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  17. Women were to be obedient to men, and faithful Christians. They were given many responsibilities, but never rewarded because in the Puritan society, that was their job. The women mainly took care of their families, while the men were "to be feared," as the father's epitaph says. The woman's role was to serve her family and God; it was all she did with her life. The men were able to live their present life to more of an extent than the women. Many women that disobeyed common religious rules found themselves being accused of witchcraft, as we see with Abigail in The Crucible. Generally speaking, men did all the fighting, and women did all the housework. Women could have some power, but it only came through land ownership or accusation, like when Abigail began accusing people in the book. The problem with the power of accusation is once you have the power, the people you have control of are probably too freaked out/paranoid to actually listen to what you have to say.

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  18. Women in the Puritan society often bowed down to men and God. They often tested their boundaries as teenagers and had many desires that drifted astray from their religion. Their motivation in life was God and also fear of punishment from God himself. In their eyes God was all mighty and powerful. However, God would be less powerful if he didn't have the ability to banish anyone who wasn't faithfully devoted to him, to hell. I think in Miller's portrayal of this community, the women that cause the most fear in the community, are the most powerful, just like how God is powerful because everyone fears him. In the Puritan community the women's secrets were either kept to themselves in their heads, or shared with the entire society. I believe this was part of their motivation as well. As women they weren't as credible as men were in a court situation (cruelty). The less bad they did, the better their reputation was, this could help them in the long run in a life or death scenario when accused of witch craft. Their reputation wasn't just important in so they were socially accepted, having a good reputation could help build their credibility.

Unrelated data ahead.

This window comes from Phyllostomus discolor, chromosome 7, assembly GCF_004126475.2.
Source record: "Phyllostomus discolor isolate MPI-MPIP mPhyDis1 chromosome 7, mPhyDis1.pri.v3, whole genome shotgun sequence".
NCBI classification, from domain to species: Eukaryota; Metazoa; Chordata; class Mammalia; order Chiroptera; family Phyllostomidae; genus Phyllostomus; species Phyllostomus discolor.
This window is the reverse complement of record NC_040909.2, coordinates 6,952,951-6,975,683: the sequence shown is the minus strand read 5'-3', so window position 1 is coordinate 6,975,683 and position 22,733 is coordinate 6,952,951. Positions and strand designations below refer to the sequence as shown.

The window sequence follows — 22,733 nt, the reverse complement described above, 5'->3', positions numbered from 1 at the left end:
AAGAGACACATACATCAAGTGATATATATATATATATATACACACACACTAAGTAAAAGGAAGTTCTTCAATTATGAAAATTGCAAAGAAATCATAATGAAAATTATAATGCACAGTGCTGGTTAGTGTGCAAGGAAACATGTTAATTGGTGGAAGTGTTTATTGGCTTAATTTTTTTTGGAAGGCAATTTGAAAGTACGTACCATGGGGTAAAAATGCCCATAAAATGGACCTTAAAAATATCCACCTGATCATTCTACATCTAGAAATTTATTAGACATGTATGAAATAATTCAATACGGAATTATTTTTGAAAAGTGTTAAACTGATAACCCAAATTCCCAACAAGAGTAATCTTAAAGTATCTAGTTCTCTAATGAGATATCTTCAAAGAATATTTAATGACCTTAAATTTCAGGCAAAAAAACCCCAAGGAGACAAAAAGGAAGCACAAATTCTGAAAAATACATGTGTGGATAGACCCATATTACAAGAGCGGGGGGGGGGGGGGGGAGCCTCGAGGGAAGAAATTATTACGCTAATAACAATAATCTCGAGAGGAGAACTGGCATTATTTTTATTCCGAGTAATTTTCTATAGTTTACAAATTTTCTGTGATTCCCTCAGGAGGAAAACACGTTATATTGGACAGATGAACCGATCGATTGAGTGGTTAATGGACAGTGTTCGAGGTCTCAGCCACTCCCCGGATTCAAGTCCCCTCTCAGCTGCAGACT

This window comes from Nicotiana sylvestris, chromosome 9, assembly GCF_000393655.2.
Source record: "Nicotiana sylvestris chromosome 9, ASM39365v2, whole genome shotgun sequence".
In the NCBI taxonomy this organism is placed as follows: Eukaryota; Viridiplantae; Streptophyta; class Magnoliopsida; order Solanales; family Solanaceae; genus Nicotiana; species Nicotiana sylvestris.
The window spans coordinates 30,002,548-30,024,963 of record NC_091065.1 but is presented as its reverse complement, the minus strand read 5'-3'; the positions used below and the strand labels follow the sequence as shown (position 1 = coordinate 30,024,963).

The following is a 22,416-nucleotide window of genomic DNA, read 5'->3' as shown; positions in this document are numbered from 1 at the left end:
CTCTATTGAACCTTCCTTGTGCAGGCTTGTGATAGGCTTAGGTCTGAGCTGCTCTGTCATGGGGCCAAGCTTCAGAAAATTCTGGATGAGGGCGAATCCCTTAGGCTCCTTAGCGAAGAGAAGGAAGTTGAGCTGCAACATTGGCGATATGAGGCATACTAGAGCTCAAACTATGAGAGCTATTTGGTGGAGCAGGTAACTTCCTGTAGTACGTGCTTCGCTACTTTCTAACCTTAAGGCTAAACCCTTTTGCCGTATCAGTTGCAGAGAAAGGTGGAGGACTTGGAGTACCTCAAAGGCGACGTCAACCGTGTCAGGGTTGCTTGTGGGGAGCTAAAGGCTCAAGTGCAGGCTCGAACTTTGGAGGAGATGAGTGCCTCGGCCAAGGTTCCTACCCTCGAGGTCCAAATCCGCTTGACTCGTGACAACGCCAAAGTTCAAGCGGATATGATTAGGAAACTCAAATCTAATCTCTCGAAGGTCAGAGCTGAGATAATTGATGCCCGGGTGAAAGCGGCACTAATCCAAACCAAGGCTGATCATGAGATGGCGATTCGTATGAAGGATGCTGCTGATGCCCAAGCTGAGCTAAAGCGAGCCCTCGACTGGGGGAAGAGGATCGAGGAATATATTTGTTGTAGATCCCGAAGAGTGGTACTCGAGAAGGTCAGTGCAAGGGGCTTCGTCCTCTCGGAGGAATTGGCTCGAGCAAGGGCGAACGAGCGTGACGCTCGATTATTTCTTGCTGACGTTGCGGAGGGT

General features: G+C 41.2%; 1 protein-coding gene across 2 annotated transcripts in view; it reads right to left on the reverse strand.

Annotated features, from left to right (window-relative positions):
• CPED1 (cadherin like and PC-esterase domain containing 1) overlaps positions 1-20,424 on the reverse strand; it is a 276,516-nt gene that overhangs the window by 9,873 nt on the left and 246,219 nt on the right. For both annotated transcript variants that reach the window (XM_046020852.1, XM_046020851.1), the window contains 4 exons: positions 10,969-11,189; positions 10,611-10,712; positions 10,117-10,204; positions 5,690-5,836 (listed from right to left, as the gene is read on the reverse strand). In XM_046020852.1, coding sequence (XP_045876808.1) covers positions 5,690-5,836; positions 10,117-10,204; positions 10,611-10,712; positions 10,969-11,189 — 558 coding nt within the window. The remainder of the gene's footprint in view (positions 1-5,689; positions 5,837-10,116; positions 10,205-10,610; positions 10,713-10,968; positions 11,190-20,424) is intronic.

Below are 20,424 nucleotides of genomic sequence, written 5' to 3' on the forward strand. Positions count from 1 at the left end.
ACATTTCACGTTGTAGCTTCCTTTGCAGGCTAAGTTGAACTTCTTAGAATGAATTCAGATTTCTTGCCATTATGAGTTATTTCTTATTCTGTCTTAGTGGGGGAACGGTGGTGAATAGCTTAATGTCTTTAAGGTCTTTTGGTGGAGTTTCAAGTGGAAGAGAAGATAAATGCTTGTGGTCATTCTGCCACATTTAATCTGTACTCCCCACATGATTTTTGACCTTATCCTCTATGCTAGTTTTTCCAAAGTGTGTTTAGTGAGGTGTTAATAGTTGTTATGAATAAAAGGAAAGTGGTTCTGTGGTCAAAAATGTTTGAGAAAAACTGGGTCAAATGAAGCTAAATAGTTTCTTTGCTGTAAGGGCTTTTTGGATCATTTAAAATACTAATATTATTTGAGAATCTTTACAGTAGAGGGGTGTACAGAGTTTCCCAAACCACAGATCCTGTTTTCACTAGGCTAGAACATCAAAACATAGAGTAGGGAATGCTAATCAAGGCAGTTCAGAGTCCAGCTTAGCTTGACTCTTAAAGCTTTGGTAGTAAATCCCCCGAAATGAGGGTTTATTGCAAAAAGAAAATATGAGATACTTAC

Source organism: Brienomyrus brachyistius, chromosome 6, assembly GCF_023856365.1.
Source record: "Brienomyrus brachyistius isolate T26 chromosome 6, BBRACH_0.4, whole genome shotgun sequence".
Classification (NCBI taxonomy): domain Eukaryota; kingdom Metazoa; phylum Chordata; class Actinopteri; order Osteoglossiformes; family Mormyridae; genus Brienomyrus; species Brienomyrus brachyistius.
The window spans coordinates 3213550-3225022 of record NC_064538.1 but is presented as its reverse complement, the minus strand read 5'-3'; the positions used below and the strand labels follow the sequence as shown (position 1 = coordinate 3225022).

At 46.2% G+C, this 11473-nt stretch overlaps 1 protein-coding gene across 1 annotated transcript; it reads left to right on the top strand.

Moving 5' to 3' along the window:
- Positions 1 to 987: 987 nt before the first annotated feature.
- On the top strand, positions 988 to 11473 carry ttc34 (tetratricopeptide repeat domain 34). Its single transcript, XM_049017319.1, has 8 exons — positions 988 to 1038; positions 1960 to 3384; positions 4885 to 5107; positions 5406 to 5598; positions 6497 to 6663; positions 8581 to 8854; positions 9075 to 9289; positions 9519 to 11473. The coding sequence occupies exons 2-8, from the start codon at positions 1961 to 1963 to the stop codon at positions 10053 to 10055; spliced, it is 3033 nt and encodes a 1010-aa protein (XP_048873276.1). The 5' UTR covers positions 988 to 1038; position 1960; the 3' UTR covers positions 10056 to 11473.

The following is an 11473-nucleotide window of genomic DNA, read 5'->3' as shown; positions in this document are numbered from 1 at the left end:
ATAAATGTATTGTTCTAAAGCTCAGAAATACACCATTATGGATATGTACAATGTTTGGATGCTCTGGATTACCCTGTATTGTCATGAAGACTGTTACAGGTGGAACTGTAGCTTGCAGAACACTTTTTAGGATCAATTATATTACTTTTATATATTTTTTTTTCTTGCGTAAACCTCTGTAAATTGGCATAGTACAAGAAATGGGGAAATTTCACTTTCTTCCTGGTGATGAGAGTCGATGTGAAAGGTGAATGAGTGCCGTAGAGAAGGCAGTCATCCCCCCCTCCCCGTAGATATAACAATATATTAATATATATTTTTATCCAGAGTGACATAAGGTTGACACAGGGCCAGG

Women may have not had many rights in their society however there is no doubt they had a huge influence. Women were denied the right to divorce, be a judge, be a minister, ect. but were expected to be perfect wives and mothers. However, because they were so limited they found other ways to have power. In "The Crucible" Abby and her friends found this power. No they weren't allowed to have any say in the justice system, but they knew how to manipulate the minds of their ignorant piers in order to get what they wanted. They found power in numbers and took advantage of it knowing that soon they would be constricted again. All in all, if this society was more balanced with responsibility and power, the community would not have seen dramatic episodes of chaos such as the one we are reading about in "The Crucible".